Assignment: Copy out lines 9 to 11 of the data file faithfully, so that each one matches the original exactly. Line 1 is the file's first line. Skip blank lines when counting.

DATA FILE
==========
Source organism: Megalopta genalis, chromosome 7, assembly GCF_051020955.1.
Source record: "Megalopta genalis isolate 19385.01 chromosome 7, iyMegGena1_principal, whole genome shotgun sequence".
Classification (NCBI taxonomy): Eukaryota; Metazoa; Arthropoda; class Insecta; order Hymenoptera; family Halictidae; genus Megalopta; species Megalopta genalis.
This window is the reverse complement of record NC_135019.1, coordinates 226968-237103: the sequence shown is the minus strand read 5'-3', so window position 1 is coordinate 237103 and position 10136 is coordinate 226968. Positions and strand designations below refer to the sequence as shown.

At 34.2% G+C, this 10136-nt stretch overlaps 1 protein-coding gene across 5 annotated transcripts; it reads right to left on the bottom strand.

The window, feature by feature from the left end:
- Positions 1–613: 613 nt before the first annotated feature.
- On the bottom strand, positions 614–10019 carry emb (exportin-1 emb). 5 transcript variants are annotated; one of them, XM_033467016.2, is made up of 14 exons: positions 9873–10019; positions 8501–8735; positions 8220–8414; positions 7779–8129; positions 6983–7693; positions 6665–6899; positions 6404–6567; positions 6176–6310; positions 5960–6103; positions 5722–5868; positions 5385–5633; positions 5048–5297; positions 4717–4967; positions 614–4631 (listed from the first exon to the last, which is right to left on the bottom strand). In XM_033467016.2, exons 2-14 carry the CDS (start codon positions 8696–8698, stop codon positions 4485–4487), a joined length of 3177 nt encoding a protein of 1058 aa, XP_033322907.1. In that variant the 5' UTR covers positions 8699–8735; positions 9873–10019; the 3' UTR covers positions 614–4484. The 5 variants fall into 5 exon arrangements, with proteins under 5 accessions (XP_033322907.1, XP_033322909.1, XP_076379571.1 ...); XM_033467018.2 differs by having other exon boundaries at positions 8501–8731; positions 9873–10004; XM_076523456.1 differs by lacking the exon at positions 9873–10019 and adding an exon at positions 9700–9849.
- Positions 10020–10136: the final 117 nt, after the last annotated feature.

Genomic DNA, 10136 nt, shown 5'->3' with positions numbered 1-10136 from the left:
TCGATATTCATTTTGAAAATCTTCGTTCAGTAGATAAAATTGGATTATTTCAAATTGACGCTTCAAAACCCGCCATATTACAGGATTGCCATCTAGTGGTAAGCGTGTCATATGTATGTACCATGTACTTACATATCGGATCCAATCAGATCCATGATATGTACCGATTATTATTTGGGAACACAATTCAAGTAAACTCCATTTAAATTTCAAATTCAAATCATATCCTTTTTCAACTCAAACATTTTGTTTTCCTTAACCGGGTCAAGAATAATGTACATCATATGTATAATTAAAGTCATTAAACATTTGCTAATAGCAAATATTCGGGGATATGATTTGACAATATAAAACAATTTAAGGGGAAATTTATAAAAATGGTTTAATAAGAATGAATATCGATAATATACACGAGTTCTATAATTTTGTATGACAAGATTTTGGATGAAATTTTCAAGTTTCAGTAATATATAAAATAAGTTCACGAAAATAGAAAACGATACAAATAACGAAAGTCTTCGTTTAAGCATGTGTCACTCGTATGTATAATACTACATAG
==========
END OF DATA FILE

- Positions 10020–10136: the final 117 nt, after the last annotated feature.

Genomic DNA, 10136 nt, shown 5'->3' with positions numbered 1-10136 from the left:
TCGATATTCATTTTGAAAATCTTCGTTCAGTAGATAAAATTGGATTATTTCAAATTGACGCTTCAAAACCCGCCATATTACAGGATTGCCATCTAGTGGTAAGCGTGTCATATGTATGTACCATGTACTTACATATCGGATCCAATCAGATCCATGATATGTACCGATTATTATTTGGGAACACAATTCAAGTAAACTCCATTTAAATTTCAAATTCAAATCATATCCTTTTTCAACTCAAACATTTTGTTTTCCTTAACCGGGTCAAGAATAATGTACATCATATGTATAATTAAAGTCATTAAACATTTGCTAATAGCAAATATTCGGGGATATGATTTGACAATATAAAACAATTTAAGGGGAAATTTATAAAAATGGTTTAATAAGAATGAATATCGATAATATACACGAGTTCTATAATTTTGTATGACAAGATTTTGGATGAAATTTTCAAGTTTCAGTAATATATAAAATAAGTTCACGAAAATAGAAAACGATACAAATAACGAAAGTCTTCGTTTAAGCATGTGTCACTCGTATGTATAATACTACATAG